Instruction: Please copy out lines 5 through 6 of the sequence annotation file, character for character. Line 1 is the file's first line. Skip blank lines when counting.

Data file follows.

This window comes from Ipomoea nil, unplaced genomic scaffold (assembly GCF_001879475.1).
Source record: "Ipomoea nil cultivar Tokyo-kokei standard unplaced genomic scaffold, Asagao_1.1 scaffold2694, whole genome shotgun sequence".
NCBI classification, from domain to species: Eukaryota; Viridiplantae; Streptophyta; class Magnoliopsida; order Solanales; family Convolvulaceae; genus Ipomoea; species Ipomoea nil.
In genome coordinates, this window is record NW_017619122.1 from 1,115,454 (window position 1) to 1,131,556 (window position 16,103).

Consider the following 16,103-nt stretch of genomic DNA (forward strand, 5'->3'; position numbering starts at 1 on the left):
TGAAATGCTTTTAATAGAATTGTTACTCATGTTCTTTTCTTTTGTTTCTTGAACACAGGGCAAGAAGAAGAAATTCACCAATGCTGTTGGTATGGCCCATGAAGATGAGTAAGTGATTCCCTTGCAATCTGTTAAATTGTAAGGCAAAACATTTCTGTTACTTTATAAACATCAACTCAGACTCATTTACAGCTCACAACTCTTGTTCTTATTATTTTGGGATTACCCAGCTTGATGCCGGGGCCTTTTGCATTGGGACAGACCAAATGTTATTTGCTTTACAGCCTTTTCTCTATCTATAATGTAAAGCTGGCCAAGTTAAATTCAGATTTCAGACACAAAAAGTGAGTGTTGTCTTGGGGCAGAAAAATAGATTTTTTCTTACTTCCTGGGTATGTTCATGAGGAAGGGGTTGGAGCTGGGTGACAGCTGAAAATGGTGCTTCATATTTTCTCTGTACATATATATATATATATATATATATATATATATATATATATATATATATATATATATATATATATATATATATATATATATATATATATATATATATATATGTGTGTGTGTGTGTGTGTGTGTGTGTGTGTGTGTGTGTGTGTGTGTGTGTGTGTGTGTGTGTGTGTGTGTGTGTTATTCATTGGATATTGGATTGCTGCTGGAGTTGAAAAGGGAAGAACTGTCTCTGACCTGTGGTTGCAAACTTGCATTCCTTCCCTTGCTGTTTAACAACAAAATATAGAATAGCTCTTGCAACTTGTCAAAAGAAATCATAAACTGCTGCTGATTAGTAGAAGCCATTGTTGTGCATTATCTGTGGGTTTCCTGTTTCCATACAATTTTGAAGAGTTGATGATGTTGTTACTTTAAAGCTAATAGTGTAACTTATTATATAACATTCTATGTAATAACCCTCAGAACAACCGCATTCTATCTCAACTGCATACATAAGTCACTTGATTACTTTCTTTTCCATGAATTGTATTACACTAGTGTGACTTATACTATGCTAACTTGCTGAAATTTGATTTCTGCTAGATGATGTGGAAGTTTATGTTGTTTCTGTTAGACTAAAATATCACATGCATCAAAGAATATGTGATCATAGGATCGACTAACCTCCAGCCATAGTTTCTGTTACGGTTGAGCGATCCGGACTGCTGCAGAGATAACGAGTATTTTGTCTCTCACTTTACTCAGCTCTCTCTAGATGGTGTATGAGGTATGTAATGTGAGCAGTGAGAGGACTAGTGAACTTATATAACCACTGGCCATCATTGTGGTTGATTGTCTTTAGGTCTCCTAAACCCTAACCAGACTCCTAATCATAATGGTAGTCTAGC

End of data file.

Consider the following 16,103-nt stretch of genomic DNA (forward strand, 5'->3'; position numbering starts at 1 on the left):
TGAAATGCTTTTAATAGAATTGTTACTCATGTTCTTTTCTTTTGTTTCTTGAACACAGGGCAAGAAGAAGAAATTCACCAATGCTGTTGGTATGGCCCATGAAGATGAGTAAGTGATTCCCTTGCAATCTGTTAAATTGTAAGGCAAAACATTTCTGTTACTTTATAAACATCAACTCAGACTCATTTACAGCTCACAACTCTTGTTCTTATTATTTTGGGATTACCCAGCTTGATGCCGGGGCCTTTTGCATTGGGACAGACCAAATGTTATTTGCTTTACAGCCTTTTCTCTATCTATAATGTAAAGCTGGCCAAGTTAAATTCAGATTTCAGACACAAAAAGTGAGTGTTGTCTTGGGGCAGAAAAATAGATTTTTTCTTACTTCCTGGGTATGTTCATGAGGAAGGGGTTGGAGCTGGGTGACAGCTGAAAATGGTGCTTCATATTTTCTCTGTACATATATATATATATATATATATATATATATATATATATATATATATATATATATATATATATATATATATATATATATATATATATATATATATATATATGTGTGTGTGTGTGTGTGTGTGTGTGTGTGTGTGTGTGTGTGTGTGTGTGTGTGTGTGTGTGTGTGTGTGTGTGTTATTCATTGGATATTGGATTGCTGCTGGAGTTGAAAAGGGAAGAACTGTCTCTGACCTGTGGTTGCAAACTTGCATTCCTTCCCTTGCTGTTTAACAACAAAATATAGAATAGCTCTTGCAACTTGTCAAAAGAAATCATAAACTGCTGCTGATTAGTAGAAGCCATTGTTGTGCATTATCTGTGGGTTTCCTGTTTCCATACAATTTTGAAGAGTTGATGATGTTGTTACTTTAAAGCTAATAGTGTAACTTATTATATAACATTCTATGTAATAACCCTCAGAACAACCGCATTCTATCTCAACTGCATACATAAGTCACTTGATTACTTTCTTTTCCATGAATTGTATTACACTAGTGTGACTTATACTATGCTAACTTGCTGAAATTTGATTTCTGCTAGATGATGTGGAAGTTTATGTTGTTTCTGTTAGACTAAAATATCACATGCATCAAAGAATATGTGATCATAGGATCGACTAACCTCCAGCCATAGTTTCTGTTACGGTTGAGCGATCCGGACTGCTGCAGAGATAACGAGTATTTTGTCTCTCACTTTACTCAGCTCTCTCTAGATGGTGTATGAGGTATGTAATGTGAGCAGTGAGAGGACTAGTGAACTTATATAACCACTGGCCATCATTGTGGTTGATTGTCTTTAGGTCTCCTAAACCCTAACCAGACTCCTAATCATAATGGTAGTCTAGC